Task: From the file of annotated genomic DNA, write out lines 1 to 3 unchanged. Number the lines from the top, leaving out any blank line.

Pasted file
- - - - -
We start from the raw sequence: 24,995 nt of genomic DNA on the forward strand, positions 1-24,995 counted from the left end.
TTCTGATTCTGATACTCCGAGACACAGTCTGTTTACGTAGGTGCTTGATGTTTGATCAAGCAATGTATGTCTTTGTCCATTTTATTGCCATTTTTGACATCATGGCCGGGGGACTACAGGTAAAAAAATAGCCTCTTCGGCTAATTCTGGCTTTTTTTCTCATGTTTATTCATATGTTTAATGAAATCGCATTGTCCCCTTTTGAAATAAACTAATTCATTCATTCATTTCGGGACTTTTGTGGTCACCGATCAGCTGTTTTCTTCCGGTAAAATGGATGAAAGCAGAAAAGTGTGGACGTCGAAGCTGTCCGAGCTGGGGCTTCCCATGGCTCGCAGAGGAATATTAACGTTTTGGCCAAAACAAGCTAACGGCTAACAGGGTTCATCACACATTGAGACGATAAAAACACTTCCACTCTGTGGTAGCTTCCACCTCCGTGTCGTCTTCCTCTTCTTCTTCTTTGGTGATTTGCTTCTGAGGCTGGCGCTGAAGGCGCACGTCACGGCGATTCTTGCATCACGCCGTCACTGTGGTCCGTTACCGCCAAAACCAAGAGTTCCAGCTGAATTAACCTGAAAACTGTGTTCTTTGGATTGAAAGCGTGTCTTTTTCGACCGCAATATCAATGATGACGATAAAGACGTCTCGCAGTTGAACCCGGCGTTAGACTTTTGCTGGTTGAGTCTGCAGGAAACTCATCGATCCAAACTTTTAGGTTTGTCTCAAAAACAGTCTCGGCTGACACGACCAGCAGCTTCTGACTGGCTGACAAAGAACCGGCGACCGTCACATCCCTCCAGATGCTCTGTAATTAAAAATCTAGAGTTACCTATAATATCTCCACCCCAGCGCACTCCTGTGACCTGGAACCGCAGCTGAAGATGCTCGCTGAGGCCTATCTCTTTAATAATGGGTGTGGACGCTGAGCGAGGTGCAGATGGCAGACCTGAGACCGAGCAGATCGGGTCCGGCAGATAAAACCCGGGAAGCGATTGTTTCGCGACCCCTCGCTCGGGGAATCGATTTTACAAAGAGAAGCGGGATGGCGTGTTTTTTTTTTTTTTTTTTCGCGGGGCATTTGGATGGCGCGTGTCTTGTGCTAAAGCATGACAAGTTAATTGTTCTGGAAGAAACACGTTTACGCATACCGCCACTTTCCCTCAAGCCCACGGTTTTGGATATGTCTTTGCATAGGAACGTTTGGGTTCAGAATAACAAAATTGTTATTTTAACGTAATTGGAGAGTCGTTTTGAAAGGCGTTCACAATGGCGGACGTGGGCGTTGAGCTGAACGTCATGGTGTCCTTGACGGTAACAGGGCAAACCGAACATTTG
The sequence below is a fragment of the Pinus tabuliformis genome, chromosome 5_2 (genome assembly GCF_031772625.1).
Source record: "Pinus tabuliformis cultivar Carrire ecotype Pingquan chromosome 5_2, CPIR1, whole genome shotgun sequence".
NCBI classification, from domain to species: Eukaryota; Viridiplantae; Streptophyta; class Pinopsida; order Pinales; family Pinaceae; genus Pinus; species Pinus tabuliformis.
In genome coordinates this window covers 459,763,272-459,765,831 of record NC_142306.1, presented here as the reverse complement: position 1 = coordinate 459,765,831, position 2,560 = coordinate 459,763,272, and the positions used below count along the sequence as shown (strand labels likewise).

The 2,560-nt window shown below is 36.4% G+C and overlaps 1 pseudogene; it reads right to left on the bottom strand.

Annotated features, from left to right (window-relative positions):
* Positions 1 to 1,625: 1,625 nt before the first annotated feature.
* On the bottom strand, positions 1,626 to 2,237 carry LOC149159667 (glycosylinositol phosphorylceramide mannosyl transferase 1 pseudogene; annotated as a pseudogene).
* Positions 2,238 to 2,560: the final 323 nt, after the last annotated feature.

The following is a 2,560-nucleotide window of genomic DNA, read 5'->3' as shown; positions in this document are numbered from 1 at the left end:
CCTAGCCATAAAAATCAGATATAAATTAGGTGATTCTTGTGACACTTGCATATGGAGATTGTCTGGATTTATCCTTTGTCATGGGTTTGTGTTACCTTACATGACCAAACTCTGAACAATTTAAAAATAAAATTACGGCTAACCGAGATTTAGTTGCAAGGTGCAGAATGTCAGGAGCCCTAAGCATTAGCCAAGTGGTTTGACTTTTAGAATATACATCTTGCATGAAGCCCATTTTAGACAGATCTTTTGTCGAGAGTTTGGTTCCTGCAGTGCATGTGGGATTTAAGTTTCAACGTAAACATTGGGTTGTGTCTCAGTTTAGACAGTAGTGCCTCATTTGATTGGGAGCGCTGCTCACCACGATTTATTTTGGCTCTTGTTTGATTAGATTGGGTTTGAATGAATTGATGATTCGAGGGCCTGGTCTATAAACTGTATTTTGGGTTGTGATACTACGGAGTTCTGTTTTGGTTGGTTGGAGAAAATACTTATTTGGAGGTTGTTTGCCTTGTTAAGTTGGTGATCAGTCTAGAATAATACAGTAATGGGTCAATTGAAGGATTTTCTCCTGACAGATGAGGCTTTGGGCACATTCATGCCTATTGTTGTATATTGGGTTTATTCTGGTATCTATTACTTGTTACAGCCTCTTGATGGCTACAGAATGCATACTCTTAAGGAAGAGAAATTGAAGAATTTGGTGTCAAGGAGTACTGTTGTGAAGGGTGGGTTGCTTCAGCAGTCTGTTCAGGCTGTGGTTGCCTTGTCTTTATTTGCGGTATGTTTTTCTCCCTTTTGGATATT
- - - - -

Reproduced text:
We start from the raw sequence: 24,995 nt of genomic DNA on the forward strand, positions 1-24,995 counted from the left end.
TTCTGATTCTGATACTCCGAGACACAGTCTGTTTACGTAGGTGCTTGATGTTTGATCAAGCAATGTATGTCTTTGTCCATTTTATTGCCATTTTTGACATCATGGCCGGGGGACTACAGGTAAAAAAATAGCCTCTTCGGCTAATTCTGGCTTTTTTTCTCATGTTTATTCATATGTTTAATGAAATCGCATTGTCCCCTTTTGAAATAAACTAATTCATTCATTCATTTCGGGACTTTTGTGGTCACCGATCAGCTGTTTTCTTCCGGTAAAATGGATGAAAGCAGAAAAGTGTGGACGTCGAAGCTGTCCGAGCTGGGGCTTCCCATGGCTCGCAGAGGAATATTAACGTTTTGGCCAAAACAAGCTAACGGCTAACAGGGTTCATCACACATTGAGACGATAAAAACACTTCCACTCTGTGGTAGCTTCCACCTCCGTGTCGTCTTCCTCTTCTTCTTCTTTGGTGATTTGCTTCTGAGGCTGGCGCTGAAGGCGCACGTCACGGCGATTCTTGCATCACGCCGTCACTGTGGTCCGTTACCGCCAAAACCAAGAGTTCCAGCTGAATTAACCTGAAAACTGTGTTCTTTGGATTGAAAGCGTGTCTTTTTCGACCGCAATATCAATGATGACGATAAAGACGTCTCGCAGTTGAACCCGGCGTTAGACTTTTGCTGGTTGAGTCTGCAGGAAACTCATCGATCCAAACTTTTAGGTTTGTCTCAAAAACAGTCTCGGCTGACACGACCAGCAGCTTCTGACTGGCTGACAAAGAACCGGCGACCGTCACATCCCTCCAGATGCTCTGTAATTAAAAATCTAGAGTTACCTATAATATCTCCACCCCAGCGCACTCCTGTGACCTGGAACCGCAGCTGAAGATGCTCGCTGAGGCCTATCTCTTTAATAATGGGTGTGGACGCTGAGCGAGGTGCAGATGGCAGACCTGAGACCGAGCAGATCGGGTCCGGCAGATAAAACCCGGGAAGCGATTGTTTCGCGACCCCTCGCTCGGGGAATCGATTTTACAAAGAGAAGCGGGATGGCGTGTTTTTTTTTTTTTTTTTTCGCGGGGCATTTGGATGGCGCGTGTCTTGTGCTAAAGCATGACAAGTTAATTGTTCTGGAAGAAACACGTTTACGCATACCGCCACTTTCCCTCAAGCCCACGGTTTTGGATATGTCTTTGCATAGGAACGTTTGGGTTCAGAATAACAAAATTGTTATTTTAACGTAATTGGAGAGTCGTTTTGAAAGGCGTTCACAATGGCGGACGTGGGCGTTGAGCTGAACGTCATGGTGTCCTTGACGGTAACAGGGCAAACCGAACATTTG
The sequence below is a fragment of the Pinus tabuliformis genome, chromosome 5_2 (genome assembly GCF_031772625.1).